Sea to Table – Adding Surf to SRF’s Turf
About Sea to Table
The Dimin’s business started as a high-end seafood purveyor for restaurants, but the family had a vision to reset the seafood distribution model. They developed relationships with commercial fishermen and created a direct channel for chefs to select the perfect seafood for their menus. Once the restaurant business was in place, Sea to Table turned their attention to seafood loving consumers.
We sat down with Sean Dimin of Sea to Table and learned his seafood program aligned beautifully with our quality standards for beef. Sea to Table has systems in place to ensure their seafood is wild-caught in domestic waters, sustainable, traceable and free from hormones, antibiotics and GMOs.
“Our lobsters is harvested and landed in the state of Maine. This is an iconic fishery with many longstanding traditions.” says Sean, “You can confirm the origin by checking the traceability sticker on each pack. You’ll find the specific landing location and catch method.”
Sea to Table is a Certified B Corp, which authenticates the company meets verified high standards for social and environmental performance, public transparency, and legal accountability to balance profit and purpose. The third-party certification process is rigorous and demonstrates Sea to Table’s commitment to suppling the best seafood using socially and environmentally practices.
From its people, to its practices, to its strong relationships with Maine lobstermen, Sea to Table is an ideal partner and supplier for Snake River Farms’ first offering of seafood. We’re excited to work with Sean and his team to bring our customers something special this holiday season.
CAUGHT FRESH, FROZEN IN A FLASH
The lobsters supplied by Sea to Table, like our beef, ship frozen. According to Sean, “Most fish you buy is previously frozen, whether it’s advertised that way or not. The key to high quality frozen lobster is in the freezing process.”
Sea to Table’s lobsters are caught fresh in the frigid waters off Maine’s shoreline, then flash frozen at extremely low temperatures to capture the flavor and preserve their meaty texture. This is a process that closely mirrors the method used to flash freeze Snake River Farms beef.
Sean notes that lobster meat maintains its integrity exceptionally well when frozen. “Ideally, you thaw these gently overnight in your fridge, but lobster also holds up perfectly with a speed thaw. Just submerge the lobster tails in cold water,” says Sean.
FROM ORDINARY TO OPULENT
Just say “lobster” and mental images of gourmet meals come to mind. This might be a candlelit dinner in a white tablecloth restaurant or a seaside stand with lobster rolls. Strangely enough, the history of lobster in the U.S. started from very humble beginnings.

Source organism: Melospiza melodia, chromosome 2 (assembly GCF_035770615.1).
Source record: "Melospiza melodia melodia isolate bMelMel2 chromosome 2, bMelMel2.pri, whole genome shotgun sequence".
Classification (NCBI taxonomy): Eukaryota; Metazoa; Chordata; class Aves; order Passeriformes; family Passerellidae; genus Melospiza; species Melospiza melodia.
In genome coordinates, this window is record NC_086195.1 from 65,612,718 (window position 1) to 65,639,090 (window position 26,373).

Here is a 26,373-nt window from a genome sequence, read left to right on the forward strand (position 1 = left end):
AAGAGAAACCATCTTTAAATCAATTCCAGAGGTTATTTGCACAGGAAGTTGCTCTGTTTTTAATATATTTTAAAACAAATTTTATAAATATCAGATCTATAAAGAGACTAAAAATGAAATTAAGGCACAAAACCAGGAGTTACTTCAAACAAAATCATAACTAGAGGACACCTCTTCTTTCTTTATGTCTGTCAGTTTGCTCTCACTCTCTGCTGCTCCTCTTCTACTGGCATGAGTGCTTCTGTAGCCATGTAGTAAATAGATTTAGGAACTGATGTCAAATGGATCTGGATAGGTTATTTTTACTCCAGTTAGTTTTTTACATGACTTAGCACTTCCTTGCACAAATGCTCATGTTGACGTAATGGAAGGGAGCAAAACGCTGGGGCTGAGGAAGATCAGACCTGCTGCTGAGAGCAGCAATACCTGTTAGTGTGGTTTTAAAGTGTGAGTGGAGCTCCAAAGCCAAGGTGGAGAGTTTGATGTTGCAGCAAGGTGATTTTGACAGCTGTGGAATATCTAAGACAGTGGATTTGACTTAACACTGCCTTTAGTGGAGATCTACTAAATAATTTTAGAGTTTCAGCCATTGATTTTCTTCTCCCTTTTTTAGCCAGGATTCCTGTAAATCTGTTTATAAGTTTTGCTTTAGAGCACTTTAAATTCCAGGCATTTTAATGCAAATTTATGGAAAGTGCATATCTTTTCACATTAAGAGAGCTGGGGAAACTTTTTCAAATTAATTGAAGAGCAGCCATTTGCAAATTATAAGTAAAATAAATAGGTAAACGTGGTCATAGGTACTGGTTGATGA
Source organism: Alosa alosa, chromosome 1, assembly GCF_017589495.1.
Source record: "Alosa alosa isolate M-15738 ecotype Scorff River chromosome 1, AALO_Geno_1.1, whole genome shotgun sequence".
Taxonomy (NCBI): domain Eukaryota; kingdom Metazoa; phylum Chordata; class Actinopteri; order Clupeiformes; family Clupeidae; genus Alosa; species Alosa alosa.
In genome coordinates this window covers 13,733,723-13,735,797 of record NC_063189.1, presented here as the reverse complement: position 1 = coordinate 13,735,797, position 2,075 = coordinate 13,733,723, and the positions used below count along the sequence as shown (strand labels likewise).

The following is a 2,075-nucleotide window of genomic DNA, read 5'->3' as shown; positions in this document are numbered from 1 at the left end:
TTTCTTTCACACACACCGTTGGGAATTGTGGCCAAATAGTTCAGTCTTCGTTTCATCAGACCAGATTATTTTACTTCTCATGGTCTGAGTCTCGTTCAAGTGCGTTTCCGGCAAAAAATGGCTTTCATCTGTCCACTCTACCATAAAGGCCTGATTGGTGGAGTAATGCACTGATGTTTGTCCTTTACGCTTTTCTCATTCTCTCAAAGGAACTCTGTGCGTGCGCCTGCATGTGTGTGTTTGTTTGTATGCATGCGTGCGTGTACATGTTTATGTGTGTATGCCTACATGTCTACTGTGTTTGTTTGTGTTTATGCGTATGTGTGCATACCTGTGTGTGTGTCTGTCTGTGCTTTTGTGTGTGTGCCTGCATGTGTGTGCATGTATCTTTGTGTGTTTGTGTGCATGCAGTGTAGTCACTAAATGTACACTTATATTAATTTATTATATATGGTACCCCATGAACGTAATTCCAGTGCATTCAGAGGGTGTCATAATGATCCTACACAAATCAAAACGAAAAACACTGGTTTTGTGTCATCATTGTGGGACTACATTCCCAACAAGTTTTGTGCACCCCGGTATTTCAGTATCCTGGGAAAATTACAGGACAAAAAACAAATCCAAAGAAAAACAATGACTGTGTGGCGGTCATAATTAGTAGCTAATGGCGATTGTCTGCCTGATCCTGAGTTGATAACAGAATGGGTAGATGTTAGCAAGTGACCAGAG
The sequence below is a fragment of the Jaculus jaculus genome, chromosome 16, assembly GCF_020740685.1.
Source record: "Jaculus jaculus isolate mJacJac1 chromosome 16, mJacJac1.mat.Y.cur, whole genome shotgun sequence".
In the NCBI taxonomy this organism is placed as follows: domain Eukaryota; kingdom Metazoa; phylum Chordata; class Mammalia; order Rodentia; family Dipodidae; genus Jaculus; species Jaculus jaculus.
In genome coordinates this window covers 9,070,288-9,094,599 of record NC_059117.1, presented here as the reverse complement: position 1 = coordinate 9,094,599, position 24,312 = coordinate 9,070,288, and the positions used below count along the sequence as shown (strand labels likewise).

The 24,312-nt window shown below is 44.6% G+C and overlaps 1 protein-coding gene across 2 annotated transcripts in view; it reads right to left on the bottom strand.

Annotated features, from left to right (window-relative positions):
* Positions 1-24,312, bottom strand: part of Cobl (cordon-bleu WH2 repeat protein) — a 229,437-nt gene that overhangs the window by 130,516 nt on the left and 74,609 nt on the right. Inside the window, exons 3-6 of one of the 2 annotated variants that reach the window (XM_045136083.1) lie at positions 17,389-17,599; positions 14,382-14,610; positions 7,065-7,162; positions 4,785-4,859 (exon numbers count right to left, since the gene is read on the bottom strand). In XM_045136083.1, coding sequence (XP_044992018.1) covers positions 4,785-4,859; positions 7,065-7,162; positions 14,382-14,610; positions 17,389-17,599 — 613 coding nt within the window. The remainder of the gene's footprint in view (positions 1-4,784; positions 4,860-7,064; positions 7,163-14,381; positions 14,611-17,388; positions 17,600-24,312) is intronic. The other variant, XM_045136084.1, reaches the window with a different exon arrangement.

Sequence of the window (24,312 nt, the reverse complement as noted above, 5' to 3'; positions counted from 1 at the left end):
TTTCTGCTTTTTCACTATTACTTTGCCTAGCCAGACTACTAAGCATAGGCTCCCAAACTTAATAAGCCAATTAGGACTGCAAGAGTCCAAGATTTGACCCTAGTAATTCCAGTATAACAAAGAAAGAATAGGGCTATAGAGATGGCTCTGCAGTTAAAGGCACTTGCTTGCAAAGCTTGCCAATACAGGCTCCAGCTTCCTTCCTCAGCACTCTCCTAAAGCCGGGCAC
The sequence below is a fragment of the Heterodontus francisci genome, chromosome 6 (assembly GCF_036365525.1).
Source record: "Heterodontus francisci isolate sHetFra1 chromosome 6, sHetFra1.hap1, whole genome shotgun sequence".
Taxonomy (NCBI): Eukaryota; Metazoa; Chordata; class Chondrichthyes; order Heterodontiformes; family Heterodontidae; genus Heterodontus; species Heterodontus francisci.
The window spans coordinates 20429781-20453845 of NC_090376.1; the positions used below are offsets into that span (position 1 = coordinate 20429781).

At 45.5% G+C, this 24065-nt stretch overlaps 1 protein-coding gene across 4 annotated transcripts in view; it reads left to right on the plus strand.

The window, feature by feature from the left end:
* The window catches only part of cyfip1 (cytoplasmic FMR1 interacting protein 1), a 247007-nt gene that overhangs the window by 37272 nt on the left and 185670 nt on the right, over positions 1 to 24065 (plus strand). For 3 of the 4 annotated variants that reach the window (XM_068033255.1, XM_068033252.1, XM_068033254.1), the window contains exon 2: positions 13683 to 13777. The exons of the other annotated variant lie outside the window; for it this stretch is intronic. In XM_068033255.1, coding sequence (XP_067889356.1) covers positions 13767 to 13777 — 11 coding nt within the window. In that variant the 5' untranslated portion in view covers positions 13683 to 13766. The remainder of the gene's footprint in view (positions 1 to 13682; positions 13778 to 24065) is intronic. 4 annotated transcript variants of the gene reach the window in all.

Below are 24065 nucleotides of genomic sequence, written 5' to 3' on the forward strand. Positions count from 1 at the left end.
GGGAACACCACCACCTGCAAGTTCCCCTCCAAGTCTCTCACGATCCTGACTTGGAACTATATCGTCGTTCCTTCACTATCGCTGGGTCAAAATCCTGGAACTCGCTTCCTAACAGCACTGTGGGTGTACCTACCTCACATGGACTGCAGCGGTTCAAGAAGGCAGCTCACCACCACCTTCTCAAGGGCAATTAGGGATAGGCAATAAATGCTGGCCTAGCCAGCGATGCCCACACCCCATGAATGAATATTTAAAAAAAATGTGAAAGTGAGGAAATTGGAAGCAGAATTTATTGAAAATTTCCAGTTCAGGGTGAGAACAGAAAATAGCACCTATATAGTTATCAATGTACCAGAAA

There was a time when lobsters were so bountiful on the coastlin; they were said to wash up on shores in piles two feet high. Lobster was an early food source for the first European settlers in North America. The cheap and plentiful protein was known as a poor person’s food and were used to feed prisoners and servants. There is written evidence that workers had clauses in their contracts to limit lobsters to two meals a week.
In the 1880s, restaurants in Boston and New York City began offering lobster on menus and epicureans began to see the shellfish in a new light. Prices began to rise and the lobster industry received a financial boost.
By the time World War II began, lobster was a highly prized, gourmet treat. It was plentiful and not rationed like many wartime delicacies. The booming economy created wealth, and the lobster was consumed at an accelerated rate. The once despised crustacean had established itself as one of the most desirable dining pleasures in the U.S.
There is a secret side to lobsters that make them a bit mysterious. Here are a few lobster facts to chew on:
A lobster’s vital parts are not found in obvious locations. The brain in located in its throat, the nervous system is in its abdomen and teeth are in its stomach. Lobsters taste with their legs where chemosensory cells are found.
The green substance you sometimes find in a cooked lobster is called tomalley and is a digestive gland. The tomalley is edible and some consider it a delicacy, while most folks choose to remove it.
A lobster’s claw is a powerful appendage that can generate pressure up to 100 pounds per square inch. One of the claws is larger than the other. This is called the crusher claw and is used to break open clams, mussels and anything with a protective shell. The other claw, the ripper or quick claw, is used to tear softer creatures like fish or worms.
Harvesting lobsters creates a large quantity of shells. An industrious professor at the University of Maine developed a golf ball made with a core of lobster shells. The biodegradable golf balls are used on cruise ships or at courses located near bodies of water.